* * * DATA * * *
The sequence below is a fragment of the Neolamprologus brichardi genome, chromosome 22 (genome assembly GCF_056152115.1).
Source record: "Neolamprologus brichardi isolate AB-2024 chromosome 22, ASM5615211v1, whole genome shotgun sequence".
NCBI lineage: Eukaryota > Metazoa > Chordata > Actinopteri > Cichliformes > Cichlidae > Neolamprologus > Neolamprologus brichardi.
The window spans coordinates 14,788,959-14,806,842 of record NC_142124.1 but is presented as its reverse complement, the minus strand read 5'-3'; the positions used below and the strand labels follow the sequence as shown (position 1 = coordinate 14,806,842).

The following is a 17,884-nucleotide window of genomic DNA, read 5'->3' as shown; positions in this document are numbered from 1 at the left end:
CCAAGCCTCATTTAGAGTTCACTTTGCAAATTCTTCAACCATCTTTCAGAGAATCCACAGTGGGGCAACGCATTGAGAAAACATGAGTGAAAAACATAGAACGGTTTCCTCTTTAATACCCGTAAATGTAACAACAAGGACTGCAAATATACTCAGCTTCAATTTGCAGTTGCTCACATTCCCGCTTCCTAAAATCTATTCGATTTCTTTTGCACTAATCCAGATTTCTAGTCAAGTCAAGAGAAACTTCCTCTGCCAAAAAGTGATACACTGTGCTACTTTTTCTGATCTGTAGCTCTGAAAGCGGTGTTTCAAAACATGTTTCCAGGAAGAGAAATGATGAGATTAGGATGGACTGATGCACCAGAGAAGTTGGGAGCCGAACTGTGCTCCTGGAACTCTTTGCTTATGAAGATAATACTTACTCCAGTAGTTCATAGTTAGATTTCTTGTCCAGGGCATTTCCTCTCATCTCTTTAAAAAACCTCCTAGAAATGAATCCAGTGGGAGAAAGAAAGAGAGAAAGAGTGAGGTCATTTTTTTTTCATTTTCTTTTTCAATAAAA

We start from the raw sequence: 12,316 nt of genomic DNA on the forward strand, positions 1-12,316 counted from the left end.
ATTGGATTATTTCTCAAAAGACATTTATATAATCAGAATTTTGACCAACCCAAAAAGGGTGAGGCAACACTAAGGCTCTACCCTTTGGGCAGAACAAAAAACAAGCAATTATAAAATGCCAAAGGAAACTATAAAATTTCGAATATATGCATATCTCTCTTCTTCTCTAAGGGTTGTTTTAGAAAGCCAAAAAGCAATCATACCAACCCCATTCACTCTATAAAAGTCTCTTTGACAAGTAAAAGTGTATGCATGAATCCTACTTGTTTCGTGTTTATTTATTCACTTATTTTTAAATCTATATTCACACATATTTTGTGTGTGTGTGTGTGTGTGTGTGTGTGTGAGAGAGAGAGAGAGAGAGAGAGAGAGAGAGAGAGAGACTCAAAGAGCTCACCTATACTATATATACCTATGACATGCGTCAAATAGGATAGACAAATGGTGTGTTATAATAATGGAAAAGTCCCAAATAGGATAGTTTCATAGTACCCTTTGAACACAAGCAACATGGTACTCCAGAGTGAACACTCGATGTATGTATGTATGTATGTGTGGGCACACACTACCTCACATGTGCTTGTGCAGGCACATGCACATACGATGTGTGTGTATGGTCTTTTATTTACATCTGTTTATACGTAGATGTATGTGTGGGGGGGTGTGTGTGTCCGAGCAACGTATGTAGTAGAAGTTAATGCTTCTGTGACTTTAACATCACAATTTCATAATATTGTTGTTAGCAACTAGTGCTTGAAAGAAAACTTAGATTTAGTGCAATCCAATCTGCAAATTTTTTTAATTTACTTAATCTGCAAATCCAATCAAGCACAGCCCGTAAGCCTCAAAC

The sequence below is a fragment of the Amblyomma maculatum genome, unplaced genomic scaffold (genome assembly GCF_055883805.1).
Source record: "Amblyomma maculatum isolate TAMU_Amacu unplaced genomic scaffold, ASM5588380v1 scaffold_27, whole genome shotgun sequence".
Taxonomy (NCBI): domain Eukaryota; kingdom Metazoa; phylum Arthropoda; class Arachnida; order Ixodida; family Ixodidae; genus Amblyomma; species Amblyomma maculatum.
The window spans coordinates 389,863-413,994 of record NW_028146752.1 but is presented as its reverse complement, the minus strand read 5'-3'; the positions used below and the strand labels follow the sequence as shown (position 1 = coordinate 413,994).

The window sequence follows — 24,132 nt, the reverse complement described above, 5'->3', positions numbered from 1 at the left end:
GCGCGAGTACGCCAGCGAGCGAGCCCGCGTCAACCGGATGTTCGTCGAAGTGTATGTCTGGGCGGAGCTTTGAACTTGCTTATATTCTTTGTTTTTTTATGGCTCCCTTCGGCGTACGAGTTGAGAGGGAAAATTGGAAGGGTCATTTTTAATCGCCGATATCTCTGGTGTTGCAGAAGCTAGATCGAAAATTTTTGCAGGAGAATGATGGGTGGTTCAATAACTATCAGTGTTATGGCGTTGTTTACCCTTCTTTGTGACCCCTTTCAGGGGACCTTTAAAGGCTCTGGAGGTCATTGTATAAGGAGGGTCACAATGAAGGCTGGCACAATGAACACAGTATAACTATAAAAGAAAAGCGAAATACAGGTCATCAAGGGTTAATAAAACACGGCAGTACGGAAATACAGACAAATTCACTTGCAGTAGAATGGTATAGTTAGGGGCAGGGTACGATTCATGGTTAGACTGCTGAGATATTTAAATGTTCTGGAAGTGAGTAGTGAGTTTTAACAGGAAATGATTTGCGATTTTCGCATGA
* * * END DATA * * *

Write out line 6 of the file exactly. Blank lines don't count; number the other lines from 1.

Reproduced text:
CCAAGCCTCATTTAGAGTTCACTTTGCAAATTCTTCAACCATCTTTCAGAGAATCCACAGTGGGGCAACGCATTGAGAAAACATGAGTGAAAAACATAGAACGGTTTCCTCTTTAATACCCGTAAATGTAACAACAAGGACTGCAAATATACTCAGCTTCAATTTGCAGTTGCTCACATTCCCGCTTCCTAAAATCTATTCGATTTCTTTTGCACTAATCCAGATTTCTAGTCAAGTCAAGAGAAACTTCCTCTGCCAAAAAGTGATACACTGTGCTACTTTTTCTGATCTGTAGCTCTGAAAGCGGTGTTTCAAAACATGTTTCCAGGAAGAGAAATGATGAGATTAGGATGGACTGATGCACCAGAGAAGTTGGGAGCCGAACTGTGCTCCTGGAACTCTTTGCTTATGAAGATAATACTTACTCCAGTAGTTCATAGTTAGATTTCTTGTCCAGGGCATTTCCTCTCATCTCTTTAAAAAACCTCCTAGAAATGAATCCAGTGGGAGAAAGAAAGAGAGAAAGAGTGAGGTCATTTTTTTTTCATTTTCTTTTTCAATAAAA